Sunday, 24 November 2013

Comfort zones.

I've been off work this week.

Not really because I wanted to but more because I had 14 days holiday to use before the end of December. I do this every single year and end up being absent for the majority of the run up to Christmas. It sounds ridiculous but I hate being off work unless I have a valid reason such as going abroad or attending an event. Sitting at home looking for things to do just depresses me and, as much as I love him, Adam usually drives me round the twist if we spend too long in close proximity. I may have mentioned it before but he is more of a 'get up and go without thinking' and I'm more of a 'let's hold tight and contemplate the world' kind of guy. Neither is a bad thing; it can just result in chaos when combined.

I went down to Nottingham to stay with some old university friends this weekend. We do this every so often and we take it in turns to host. This time, it was Amy's turn and we spent the weekend perusing the (somewhat early) Christmas market in Derby and talking of her upcoming wedding. They've just acquired a kitten called Penny and although I am far from a cat lover, it really is the cutest kitten I have ever clapped eyes on. Just look at her; she's about the size of a child's hand! I'm under no illusions though - cats still seem like satan's minions to me....

On Tuesday, after a few days of boredom and sitting around waiting for some of Adam's Christmas presents to arrive, I decided to take a drive down to Dad's new house in Cambridgeshire. It is the first home he has bought with his girlfriend Shirley and it's lovely. It is just on the outskirts of a rural village and is absolutely huge! I knew he wanted space for when Shirley's family come to stay but I did not realise it was a family of fifty. Ridiculous but what can I say - he seems happy. I will say that Shirley acted completely differently in her own home. She is extremely stern and somewhat cutting. You know when you feel as though you are treading on eggshells with someone all of the time? Well yeah, she's like that. I'm kind of glad I live away as I can't see us getting on too well up close. She has also banished Dad's dog (who used to be mine) Stella, so that she is outside all day and is only allowed in the breakfast room for a few hours each night. Dad kind of tricked me as he said she came in at night with him whilst he watched TV (as she always has) but after visiting, I've discovered that yes she is allowed in but she has to be two rooms away. The Dad I know would never have allowed that, especially as she has her extremely irritating grandchildren wailing like banshees around the house every day, but like I said it seems things have changed. I just can't wait for Nan to visit - she's quite the whirlwind and will not tolerate that at all. I'll nervously sit and await the phone call regarding that one.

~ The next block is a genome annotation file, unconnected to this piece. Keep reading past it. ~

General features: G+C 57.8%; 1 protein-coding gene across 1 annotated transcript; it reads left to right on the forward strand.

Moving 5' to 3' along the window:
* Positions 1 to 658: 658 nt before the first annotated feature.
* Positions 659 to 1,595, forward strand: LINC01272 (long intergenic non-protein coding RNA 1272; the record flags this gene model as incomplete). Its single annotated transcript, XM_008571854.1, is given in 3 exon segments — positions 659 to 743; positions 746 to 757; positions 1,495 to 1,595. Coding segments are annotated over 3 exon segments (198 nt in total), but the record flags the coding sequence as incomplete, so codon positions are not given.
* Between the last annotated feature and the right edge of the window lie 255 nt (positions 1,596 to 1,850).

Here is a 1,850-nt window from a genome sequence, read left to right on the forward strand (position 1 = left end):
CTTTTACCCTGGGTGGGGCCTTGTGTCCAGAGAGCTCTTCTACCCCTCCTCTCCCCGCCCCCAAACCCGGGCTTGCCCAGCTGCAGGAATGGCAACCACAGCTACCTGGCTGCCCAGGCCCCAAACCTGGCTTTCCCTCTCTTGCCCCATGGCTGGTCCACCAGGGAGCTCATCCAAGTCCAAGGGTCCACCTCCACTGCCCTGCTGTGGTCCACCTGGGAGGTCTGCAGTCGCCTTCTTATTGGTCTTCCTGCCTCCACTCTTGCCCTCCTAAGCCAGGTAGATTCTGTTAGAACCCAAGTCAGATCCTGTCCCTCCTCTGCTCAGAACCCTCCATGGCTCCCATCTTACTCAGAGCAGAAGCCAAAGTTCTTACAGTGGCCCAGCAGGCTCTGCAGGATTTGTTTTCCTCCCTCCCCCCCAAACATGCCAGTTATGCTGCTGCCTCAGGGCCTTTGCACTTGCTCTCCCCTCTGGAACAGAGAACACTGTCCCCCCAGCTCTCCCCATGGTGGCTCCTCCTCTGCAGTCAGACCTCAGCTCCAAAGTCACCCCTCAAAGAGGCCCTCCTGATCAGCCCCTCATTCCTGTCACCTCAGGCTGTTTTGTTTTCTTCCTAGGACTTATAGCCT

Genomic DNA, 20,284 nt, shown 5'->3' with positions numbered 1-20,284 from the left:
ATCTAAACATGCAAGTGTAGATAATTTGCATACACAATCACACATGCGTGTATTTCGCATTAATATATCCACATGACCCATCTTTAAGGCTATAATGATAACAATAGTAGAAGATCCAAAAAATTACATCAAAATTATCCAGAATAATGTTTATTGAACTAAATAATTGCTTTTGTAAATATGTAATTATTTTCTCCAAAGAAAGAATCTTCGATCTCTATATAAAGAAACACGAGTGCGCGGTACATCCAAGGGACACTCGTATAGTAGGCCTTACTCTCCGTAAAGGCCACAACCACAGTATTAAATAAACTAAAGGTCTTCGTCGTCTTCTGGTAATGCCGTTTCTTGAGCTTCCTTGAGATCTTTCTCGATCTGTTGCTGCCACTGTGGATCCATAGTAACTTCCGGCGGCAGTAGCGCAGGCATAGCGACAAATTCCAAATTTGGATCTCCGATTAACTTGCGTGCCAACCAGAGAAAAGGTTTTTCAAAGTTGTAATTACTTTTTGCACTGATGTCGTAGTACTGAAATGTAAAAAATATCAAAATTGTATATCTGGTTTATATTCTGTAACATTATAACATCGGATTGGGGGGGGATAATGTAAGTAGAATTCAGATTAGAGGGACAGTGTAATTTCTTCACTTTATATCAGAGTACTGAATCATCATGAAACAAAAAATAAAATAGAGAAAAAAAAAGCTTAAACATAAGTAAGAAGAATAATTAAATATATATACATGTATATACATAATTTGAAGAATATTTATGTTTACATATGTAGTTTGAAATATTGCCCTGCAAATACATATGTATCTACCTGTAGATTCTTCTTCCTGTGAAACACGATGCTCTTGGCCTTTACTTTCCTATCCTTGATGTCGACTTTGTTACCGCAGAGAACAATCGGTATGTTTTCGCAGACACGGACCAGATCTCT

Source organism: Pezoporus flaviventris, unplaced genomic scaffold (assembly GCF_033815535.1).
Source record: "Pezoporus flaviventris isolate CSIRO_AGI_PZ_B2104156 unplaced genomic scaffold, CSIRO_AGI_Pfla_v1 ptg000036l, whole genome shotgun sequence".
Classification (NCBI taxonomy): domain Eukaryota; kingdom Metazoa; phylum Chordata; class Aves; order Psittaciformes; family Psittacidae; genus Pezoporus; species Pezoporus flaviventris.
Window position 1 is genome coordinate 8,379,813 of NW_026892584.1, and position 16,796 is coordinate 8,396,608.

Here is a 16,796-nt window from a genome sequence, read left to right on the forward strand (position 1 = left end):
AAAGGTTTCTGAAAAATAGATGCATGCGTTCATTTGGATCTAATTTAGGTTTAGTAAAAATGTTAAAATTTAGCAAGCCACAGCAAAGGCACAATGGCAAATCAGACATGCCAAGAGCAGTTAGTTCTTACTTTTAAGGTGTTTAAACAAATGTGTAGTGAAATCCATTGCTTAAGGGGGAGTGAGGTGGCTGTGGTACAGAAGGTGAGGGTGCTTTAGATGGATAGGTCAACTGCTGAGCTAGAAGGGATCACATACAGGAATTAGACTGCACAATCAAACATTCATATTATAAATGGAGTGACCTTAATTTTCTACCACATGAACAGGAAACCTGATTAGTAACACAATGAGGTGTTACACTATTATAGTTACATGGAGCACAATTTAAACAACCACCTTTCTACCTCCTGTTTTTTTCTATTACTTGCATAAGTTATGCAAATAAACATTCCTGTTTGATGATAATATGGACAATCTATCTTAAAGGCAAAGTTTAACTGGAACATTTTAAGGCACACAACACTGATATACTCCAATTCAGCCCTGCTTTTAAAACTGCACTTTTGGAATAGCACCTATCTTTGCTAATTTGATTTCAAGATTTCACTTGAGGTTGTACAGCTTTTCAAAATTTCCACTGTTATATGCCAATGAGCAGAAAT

Now I'm just about ready to go back to work - which is just as well as I'm back tomorrow. No doubt I'll be greeted with 487587689786 emails, a barrage of office gossip and the usual 'how was your week off?' question but I'd be lying if I said I was dreading it. For all its tedium, I have to admit; it's my comfort zone.

Monday, 11 November 2013

Too soon, too soon.

Well winter is well and truly beginning to settle in. We've had a relatively dry year so far but I now can't remember the last time I walked to work without being drenched by drizzle. I would't mind, I mean I'm all for the joys of nature but it isn't even proper rain - it's that extremely irritating mist that hits you like a sheet of freezing cold glass. Sometimes when I arrive at work, I can't even feel my forehead. Having said that, the technique could be useful next time I feel a migraine coming on.

The shops are already decked out with Christmas paraphernalia. I have visions of shop staff waiting with bated breath until midnight after Bonfire Night, chomping at the bit to throw tinsel across the shelves. Adam loves it as Christmas could never come too early for him but I can't help but be depressed whenever I think about Yuletide in November. Is this really what we have become? Such a shallow, materialistic race of commercialists? I've banned all talk of it until December 1st and believe me, I've more than compromised. I say I've banned all talk but that hasn't stopped Adam from attempting to subtly 'christmas-ise' the house. I've already had to confiscate two wooden reindeer that appeared prematurely on the lounge shelf and a red and green doorstop that I can only presume was the fruit of one of his craft sessions. I did, however, allow the purchase of a doggie advent calendar in Sainsbury's yesterday so I'm not a complete Scrooge. Put it down to the Swedish in me - we're strictly  'Christmas in December' type people.